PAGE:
What Happens When Cat Eats Rubber Plants?

Rubber Plants are very popular ornamental houseplants, especially across all of Asia. They also make excellent feng shui and Vaastu that supplements its popularity in the Asian region. The genus of the plant is native to South and Southeast Asia but easily adapts everywhere.

The plant’s foliage has a strong build and requires less sunlight and water, making it relatively easy to care for. Although these factors contribute to its popularity, the leaves of the plant steal the show. Rubber plants have some of the most beautiful deep-green leaves with glossy & waxy texture.

Outdoors the Ficus elastic can grow up to 3 meters and spread across a wide area. For Indoors, you can keep it as a small decorative plant by pruning and cutting it regularly. In the wild, they flower and bear fruit. However, it does not happen for indoor houseplants.

Toxic vs. Non-Toxic for cats

Rubber plants belonging to the Peperomia family are relatively harmless for your cats and dogs. Other varieties of rubber trees are very toxic. Listed here is the list of toxic and nontoxic rubber plants.

American Rubber Plant (Peperomia obtusifolia)

  • Toxicity Levels for Cats: Non-Toxic (Very Safe)
  • Toxicity levels for kittens: Mild

Jade Rubber Plant (Japanese/Chinese Rubber Plant)

  • Toxicity Levels for Cats: Toxic
  • Toxicity levels for kittens: Highly Toxic

Indian Rubber Plant (Ficus Benjamina)

  • Toxicity Levels for Cats: Toxic
  • Toxicity levels for kittens: Highly Toxic

American Rubber Plant and Cats

This plant belongs to the Peperomia genus is mostly non-toxic to your cats. It may cause slight discomfort in the cats or kittens if ingested. However, if the plant I ingested in large amounts, your pet may suffer nausea and start vomiting.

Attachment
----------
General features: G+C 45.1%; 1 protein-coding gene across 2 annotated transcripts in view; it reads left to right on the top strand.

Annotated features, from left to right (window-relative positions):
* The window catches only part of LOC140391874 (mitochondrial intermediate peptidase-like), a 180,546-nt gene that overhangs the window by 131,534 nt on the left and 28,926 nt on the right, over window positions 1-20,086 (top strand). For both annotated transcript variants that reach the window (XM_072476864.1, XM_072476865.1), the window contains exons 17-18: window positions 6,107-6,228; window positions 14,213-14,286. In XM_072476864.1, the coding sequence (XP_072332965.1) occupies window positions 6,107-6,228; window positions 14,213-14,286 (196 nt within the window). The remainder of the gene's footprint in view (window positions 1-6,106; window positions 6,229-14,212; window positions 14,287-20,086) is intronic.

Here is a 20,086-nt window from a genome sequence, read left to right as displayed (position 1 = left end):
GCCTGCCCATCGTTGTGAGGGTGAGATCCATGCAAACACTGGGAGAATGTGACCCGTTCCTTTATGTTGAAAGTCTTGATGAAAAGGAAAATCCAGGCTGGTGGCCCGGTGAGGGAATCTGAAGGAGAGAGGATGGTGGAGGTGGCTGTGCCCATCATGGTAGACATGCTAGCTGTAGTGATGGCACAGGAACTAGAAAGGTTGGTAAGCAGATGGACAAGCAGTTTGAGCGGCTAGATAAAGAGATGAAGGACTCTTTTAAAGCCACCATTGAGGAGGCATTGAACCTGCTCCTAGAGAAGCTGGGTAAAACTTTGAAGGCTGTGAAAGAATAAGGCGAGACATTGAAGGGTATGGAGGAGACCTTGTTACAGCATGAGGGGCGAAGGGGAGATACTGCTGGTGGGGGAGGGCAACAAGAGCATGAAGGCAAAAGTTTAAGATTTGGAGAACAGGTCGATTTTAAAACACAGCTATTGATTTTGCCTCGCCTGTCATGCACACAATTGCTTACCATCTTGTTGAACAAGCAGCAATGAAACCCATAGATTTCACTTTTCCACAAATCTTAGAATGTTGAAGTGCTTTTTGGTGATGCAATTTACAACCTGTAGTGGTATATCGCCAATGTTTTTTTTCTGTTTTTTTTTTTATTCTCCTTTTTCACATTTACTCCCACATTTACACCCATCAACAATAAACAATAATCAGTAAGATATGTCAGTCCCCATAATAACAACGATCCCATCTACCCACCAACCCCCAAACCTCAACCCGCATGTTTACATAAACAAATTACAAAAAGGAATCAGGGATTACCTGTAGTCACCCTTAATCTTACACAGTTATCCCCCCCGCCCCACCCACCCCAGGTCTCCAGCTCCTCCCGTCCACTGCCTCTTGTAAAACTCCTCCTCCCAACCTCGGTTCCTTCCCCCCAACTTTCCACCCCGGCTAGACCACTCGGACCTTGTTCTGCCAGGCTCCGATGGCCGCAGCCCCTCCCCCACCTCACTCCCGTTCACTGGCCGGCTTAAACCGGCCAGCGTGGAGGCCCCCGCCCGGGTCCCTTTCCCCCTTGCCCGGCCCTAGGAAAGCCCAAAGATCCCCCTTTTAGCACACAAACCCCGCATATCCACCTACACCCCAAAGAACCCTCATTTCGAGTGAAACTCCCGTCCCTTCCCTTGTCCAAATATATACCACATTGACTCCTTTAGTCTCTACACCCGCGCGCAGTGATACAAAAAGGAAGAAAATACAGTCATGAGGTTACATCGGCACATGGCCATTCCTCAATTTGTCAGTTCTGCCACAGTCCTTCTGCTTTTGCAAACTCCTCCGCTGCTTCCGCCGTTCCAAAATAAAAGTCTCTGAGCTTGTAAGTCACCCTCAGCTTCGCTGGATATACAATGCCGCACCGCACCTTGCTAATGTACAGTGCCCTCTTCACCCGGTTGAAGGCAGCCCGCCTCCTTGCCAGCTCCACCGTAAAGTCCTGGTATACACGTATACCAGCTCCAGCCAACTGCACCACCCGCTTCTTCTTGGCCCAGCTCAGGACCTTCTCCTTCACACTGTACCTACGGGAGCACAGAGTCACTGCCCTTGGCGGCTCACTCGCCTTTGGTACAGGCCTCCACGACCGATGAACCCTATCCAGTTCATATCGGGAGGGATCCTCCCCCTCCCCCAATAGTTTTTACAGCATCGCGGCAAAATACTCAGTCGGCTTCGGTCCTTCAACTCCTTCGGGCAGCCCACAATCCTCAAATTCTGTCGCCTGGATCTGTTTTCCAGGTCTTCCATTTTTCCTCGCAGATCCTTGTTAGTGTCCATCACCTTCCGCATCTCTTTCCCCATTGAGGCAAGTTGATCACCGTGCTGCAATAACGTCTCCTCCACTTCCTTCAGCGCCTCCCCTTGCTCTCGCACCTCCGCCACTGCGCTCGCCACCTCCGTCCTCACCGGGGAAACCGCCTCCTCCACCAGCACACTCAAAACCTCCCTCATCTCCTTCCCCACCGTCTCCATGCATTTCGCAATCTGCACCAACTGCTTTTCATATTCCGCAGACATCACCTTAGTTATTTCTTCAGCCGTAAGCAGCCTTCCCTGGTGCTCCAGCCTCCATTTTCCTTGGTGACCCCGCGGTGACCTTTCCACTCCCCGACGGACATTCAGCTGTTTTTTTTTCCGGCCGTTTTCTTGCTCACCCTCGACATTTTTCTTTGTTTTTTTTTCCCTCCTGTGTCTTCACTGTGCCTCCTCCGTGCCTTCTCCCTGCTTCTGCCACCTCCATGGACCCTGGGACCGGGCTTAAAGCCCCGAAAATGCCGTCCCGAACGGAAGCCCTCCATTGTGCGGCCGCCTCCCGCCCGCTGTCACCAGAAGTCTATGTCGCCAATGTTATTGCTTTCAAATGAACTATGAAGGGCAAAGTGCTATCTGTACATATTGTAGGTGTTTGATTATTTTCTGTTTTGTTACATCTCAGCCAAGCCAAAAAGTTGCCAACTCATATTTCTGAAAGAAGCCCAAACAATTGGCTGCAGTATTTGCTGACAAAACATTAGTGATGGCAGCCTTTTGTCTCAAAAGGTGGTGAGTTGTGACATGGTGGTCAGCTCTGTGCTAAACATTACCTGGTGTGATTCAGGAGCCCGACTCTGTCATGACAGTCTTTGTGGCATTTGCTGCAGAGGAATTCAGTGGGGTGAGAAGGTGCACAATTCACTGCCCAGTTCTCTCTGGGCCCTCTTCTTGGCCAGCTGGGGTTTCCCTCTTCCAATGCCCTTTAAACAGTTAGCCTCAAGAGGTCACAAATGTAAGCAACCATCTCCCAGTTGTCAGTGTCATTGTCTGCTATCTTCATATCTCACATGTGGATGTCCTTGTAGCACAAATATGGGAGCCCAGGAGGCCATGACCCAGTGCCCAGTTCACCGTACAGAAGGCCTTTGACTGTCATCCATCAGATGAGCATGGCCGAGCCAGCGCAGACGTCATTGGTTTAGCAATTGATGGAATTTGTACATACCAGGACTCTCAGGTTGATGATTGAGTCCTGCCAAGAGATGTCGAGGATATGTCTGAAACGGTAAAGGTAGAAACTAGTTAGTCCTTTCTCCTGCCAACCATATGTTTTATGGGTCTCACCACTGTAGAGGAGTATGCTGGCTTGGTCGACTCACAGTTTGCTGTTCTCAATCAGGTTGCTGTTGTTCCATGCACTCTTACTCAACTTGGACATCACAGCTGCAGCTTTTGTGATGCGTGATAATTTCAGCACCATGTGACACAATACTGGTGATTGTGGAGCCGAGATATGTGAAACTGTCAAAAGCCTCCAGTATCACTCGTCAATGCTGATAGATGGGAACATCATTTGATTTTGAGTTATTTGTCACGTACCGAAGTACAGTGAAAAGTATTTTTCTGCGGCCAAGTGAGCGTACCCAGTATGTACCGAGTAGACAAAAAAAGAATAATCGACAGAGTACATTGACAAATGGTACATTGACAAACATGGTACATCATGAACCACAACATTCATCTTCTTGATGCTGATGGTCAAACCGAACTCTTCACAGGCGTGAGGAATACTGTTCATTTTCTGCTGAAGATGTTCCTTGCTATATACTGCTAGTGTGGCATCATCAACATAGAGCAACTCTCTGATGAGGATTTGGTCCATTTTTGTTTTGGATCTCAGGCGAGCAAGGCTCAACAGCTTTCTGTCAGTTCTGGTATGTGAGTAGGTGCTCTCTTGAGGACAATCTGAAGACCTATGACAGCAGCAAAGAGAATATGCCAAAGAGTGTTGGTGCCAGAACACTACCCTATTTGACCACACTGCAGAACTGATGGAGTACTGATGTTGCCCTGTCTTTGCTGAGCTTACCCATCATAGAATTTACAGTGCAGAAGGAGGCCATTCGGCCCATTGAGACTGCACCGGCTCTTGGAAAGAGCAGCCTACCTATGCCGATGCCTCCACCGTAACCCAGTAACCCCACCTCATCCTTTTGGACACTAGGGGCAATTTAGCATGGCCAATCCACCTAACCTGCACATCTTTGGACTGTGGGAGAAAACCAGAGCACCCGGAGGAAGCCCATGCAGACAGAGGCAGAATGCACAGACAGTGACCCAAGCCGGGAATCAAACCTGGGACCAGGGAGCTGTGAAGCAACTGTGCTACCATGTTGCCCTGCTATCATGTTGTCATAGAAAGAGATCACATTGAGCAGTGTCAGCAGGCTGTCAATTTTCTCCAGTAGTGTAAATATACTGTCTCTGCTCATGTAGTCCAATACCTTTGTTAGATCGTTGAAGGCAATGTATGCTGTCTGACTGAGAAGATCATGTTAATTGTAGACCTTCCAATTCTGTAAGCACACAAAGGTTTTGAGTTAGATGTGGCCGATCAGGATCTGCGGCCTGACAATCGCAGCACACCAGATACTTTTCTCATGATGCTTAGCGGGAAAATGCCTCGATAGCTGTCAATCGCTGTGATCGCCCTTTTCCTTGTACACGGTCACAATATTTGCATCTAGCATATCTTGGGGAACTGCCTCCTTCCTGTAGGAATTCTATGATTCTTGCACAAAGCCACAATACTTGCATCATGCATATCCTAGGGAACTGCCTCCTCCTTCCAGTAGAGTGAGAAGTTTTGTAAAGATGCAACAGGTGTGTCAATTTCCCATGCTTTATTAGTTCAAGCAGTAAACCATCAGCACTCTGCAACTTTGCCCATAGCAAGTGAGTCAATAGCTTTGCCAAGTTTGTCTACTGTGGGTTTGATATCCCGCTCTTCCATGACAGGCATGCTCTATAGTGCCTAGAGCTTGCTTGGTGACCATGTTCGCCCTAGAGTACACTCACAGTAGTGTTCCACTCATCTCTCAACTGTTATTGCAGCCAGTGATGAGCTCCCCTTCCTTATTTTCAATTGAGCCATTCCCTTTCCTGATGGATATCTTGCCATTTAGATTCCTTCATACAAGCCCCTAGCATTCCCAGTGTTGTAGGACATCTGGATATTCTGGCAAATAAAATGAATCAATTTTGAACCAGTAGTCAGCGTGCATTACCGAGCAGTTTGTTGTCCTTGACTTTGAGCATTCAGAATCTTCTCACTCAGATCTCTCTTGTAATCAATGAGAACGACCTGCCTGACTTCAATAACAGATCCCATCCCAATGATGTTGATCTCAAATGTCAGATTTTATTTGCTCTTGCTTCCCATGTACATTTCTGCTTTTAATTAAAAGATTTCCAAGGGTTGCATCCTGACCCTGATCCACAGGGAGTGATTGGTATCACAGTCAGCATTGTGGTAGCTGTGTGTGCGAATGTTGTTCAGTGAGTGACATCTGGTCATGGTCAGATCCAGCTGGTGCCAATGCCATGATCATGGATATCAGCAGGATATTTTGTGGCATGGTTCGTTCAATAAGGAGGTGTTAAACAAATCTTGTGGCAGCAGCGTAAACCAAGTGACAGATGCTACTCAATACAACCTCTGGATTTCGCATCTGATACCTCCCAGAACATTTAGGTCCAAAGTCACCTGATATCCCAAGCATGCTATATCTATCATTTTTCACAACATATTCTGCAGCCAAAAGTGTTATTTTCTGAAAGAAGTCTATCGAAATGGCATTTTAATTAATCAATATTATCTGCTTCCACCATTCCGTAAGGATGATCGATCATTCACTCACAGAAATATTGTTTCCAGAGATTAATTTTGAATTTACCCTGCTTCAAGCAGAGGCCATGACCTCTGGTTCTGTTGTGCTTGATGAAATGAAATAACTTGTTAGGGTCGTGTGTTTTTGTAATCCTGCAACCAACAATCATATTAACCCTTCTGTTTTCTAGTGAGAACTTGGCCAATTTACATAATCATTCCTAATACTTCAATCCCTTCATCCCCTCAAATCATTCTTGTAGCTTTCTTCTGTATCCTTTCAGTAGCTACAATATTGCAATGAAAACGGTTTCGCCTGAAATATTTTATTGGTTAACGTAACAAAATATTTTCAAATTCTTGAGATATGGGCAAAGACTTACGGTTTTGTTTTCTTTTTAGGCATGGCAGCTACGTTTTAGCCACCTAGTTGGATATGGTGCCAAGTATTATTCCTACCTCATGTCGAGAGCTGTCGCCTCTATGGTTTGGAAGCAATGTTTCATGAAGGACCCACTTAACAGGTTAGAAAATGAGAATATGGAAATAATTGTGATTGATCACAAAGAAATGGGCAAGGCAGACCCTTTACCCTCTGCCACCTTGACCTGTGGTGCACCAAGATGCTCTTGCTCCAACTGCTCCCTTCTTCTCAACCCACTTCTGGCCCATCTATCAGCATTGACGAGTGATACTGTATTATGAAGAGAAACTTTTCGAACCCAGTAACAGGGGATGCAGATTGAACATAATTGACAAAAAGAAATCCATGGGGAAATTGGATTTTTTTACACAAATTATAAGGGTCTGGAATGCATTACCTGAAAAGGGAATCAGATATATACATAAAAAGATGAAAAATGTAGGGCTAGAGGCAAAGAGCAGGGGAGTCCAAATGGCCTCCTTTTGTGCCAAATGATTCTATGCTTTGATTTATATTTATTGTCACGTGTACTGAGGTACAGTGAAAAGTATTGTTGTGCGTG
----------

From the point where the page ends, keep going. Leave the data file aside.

This could also lead to gastrointestinal issues, oral irritation and may cause in the upper airways and stomach. Do not panic if your cat has chewed on the American Rubber plant. The symptoms and discomfort usually subside after the feline vomits out the foreign particles.

If the symptoms persist and you suspect that your cat may have ingested large amounts of the plant and experience difficulty breathing, contact your veterinarian immediately.

Indian/Japanese Rubber plant and Cats

Commonly known as the weeping fig tree (Scientific Name: Ficus Benjamina), the Indian Rubber Tree is a popular plant for outdoor gardens. The plant is indigenous to Southeast Asia and is usually grown as an indoor pot plant.

They need very little care and grow well in harsh conditions too. It has thick and oblong leaves that lengthen up to 12 inches and also bear fig-like fruits. The Indian rubber tree stems ooze out the sap, which was erstwhile used to make rubber.

Is Indian Rubber Tree Cat safe?

It is highly recommended to avoid placing Indian/Jade rubber trees in your homes if you have any pets. The toxins in the sap of the tree are very poisonous to cats. They may cause life-threatening implications if ingested by kittens.

In almost all the “Which plants are toxic to cats” webpages, including the ASPCA, the Indian rubber plant, and the jade rubber plant. Chewing any part of the plants – leaves, stems, roots, will irritate the mouth, stomach, intestines, and the upper airway tracts.